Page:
Developing our personality and identity is a life-long process.
I was recently talking with a friend about evolving identities... he's nearing retirement and isn't sure who he is if not an employee of the company where he's been the last 30+ years. Another friend was sharing her spiritual journey with me, including navigating away from the church where she's been actively involved for most of her life. A collegue shared with me his desire to leave his desk job and become a comic book artist (which he eventually did!) and how his family might not know what to think of it all. And this weekend, I attended a conference geared toward LGBTQ+ Christians who are navigating a complicated identity intersection between their sexual orientation and their religious affiliation. My neighbor summed it up this way: I'm getting too old for all this identity stuff. It's way more complex than it was when I was young, and it's too much for me to think about at my age."
That got me thinking... is understanding identity more complicated than it used to be? There are many different labels for neurological and psychological diagnoses, sexual orientations, and more. Aspects of our identities are ever developing and evolving, though certainly at some points of life they may feel more or less stable or stagnant. But what actually makes up our identity, and is developing our identity actually more complex than it used to be for other generations?
In a recent article in Simply Psychology, Saul Mcleod, PhD, writes, "[Erik] Erikson maintained that personality develops in a predetermined order through eight stages of psychosocial development, from infancy to adulthood. During each stage, the person experiences a psychosocial crisis that could positively or negatively affect personality development. For Erikson (1958, 1963), these crises are psychosocial because they involve the psychological needs of the individual (i.e., psycho) conflicting with the needs of society (i.e., social)" (www.simplypsychology.org).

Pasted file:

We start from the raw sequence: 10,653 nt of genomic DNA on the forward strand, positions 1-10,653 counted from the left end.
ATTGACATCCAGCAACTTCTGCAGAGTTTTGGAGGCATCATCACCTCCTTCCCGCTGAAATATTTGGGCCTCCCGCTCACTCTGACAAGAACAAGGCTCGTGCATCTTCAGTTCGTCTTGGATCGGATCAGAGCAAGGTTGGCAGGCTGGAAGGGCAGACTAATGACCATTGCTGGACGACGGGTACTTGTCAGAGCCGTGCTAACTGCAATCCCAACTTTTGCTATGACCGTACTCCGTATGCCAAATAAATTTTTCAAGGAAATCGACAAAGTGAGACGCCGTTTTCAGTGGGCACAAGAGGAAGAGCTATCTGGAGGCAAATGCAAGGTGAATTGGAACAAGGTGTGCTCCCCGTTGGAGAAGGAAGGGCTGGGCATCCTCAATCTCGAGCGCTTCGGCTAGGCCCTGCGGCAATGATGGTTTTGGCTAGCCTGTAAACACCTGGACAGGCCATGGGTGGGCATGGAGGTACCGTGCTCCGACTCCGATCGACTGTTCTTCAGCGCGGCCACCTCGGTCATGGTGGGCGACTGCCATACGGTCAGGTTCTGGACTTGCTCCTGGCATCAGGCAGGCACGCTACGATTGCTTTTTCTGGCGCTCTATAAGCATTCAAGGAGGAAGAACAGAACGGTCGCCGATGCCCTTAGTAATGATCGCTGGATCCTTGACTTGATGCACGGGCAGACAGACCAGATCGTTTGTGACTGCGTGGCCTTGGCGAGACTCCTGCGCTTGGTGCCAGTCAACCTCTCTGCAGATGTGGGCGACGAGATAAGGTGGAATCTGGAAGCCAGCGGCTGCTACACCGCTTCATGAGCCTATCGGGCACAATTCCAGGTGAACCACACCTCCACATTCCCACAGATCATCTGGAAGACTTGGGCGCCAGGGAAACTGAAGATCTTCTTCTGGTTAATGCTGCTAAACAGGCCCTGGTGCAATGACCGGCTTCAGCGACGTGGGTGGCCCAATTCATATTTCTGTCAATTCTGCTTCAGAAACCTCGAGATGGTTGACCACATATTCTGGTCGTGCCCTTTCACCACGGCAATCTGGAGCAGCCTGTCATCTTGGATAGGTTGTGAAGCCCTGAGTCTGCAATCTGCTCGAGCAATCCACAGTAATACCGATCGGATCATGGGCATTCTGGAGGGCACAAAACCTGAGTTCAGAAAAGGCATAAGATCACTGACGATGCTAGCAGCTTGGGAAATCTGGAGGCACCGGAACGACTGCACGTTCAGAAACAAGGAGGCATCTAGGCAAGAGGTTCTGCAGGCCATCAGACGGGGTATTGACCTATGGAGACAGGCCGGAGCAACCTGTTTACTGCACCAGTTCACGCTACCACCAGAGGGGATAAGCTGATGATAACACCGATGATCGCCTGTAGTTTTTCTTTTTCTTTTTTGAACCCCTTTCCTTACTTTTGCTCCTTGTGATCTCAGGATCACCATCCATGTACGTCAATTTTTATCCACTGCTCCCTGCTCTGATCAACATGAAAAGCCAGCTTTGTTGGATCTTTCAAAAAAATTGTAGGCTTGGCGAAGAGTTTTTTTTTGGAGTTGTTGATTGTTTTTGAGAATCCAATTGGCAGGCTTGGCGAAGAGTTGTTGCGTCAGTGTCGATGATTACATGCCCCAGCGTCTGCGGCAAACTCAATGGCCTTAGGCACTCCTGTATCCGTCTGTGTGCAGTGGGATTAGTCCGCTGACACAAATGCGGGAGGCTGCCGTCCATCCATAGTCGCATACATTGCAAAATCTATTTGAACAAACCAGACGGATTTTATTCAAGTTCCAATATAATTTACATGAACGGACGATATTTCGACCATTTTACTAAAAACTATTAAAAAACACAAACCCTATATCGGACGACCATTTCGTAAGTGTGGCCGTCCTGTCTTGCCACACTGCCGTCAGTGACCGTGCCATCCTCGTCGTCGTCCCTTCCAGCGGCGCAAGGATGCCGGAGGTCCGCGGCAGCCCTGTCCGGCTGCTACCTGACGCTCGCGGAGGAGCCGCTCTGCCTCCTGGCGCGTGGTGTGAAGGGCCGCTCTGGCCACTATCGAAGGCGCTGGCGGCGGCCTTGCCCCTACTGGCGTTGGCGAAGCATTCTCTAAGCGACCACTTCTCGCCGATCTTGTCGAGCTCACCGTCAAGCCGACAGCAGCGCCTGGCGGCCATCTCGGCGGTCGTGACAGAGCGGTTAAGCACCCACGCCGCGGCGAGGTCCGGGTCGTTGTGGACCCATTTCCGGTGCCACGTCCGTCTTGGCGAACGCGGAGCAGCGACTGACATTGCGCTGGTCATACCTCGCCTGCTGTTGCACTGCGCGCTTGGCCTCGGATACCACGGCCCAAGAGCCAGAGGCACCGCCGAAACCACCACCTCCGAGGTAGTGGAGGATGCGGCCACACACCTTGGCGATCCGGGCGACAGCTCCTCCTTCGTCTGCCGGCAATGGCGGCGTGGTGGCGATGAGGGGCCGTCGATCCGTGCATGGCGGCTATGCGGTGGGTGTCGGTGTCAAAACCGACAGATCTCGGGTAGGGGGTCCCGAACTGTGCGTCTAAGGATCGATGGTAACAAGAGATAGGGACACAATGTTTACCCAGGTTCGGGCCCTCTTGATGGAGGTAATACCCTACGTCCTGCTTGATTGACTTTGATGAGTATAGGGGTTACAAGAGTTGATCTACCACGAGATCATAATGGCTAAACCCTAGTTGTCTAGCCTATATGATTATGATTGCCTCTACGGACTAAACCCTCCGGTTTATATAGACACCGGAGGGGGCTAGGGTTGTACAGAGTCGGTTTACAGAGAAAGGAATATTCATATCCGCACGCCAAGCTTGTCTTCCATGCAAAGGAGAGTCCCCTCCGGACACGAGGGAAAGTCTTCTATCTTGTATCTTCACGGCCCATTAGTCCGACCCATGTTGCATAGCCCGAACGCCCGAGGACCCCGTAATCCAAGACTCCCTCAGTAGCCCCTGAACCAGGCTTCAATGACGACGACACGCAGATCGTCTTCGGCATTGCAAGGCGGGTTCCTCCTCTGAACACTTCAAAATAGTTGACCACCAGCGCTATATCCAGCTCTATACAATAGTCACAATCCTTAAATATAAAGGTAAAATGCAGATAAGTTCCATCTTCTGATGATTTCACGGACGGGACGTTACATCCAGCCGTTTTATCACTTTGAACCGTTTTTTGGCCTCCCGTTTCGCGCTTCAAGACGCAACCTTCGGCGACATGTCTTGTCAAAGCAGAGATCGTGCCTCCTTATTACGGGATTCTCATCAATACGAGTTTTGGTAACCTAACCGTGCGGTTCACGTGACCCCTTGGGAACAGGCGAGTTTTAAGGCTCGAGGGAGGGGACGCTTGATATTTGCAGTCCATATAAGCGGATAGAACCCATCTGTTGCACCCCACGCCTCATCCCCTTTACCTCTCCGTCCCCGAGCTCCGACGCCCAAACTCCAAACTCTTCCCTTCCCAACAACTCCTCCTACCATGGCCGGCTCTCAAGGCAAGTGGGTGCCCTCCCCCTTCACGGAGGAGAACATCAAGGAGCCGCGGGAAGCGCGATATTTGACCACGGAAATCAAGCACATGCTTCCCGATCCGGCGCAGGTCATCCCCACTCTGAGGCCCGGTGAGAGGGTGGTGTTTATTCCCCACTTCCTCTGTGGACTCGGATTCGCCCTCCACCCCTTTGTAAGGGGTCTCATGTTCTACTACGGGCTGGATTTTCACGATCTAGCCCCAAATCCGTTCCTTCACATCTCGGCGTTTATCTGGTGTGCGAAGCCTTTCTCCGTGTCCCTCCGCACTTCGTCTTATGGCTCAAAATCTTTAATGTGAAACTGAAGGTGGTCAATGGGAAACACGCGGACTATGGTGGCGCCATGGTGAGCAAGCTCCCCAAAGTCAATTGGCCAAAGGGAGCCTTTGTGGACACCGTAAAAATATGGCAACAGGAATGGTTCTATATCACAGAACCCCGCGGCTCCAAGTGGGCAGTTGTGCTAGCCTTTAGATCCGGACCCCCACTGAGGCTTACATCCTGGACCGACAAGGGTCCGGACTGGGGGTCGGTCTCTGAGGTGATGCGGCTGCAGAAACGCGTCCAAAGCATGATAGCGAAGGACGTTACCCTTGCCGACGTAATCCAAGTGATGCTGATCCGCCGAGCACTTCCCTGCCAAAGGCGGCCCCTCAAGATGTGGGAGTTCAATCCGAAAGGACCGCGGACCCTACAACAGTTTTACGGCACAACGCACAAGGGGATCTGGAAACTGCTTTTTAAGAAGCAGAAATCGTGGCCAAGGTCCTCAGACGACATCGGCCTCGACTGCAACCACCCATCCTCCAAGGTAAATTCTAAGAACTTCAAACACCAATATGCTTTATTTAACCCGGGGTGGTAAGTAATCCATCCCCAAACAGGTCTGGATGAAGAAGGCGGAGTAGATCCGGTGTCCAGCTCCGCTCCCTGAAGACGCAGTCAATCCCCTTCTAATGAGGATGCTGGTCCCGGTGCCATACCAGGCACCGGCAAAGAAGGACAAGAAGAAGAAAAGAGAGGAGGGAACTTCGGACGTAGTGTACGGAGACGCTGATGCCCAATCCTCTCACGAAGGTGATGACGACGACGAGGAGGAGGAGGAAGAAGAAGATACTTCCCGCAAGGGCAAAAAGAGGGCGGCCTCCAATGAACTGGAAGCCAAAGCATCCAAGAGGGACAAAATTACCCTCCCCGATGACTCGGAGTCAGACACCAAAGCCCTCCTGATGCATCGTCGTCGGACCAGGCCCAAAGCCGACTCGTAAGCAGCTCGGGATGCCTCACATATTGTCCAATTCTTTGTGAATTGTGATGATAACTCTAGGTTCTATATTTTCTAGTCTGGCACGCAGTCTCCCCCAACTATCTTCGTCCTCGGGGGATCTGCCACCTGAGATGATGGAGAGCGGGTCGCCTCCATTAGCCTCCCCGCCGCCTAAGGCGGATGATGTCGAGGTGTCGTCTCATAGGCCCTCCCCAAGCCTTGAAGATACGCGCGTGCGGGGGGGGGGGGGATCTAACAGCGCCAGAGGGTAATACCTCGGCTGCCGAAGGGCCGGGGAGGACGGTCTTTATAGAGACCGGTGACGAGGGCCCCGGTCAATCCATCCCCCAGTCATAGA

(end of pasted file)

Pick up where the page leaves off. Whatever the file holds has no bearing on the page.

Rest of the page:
Erikson identified these stages of psychosocial development:
1. Trust vs. mistrust
2. Autonomy vs. shame and doubt
3. Initiative vs. guilt
4. Industry vs. inferiority
5. Identity vs. role confusion
6. Intimacy vs. isolation
7. Generativity Vs. Stagnation
8. Ego Integrity Vs. Despair
(Mcleod nicely summarizes and explains each stage here.)
The fifth stage of Erik Erikson's theory of psychosocial development is identity vs. role confusion, and it occurs during adolescence, from about 12-18 years. During this stage, adolescents search for a sense of self and personal identity, through an intense exploration of personal values, beliefs, and goals.
Regardless what stage of life we're in and where we are in our psychosocial development or evolution of our personality, we're all figuring out who we are and what matters to us in this life.
And whether it seems more or less complicated than it used to be, today we have access to a host of resources, support materials and people, and opportunities for exploration that may not have been as easy to find or access as in days past. At Hope Recovery and Healing, we want to connect you with resources and support as you continue on your path of development, exploration, and identity evolution. Contact us to learn more.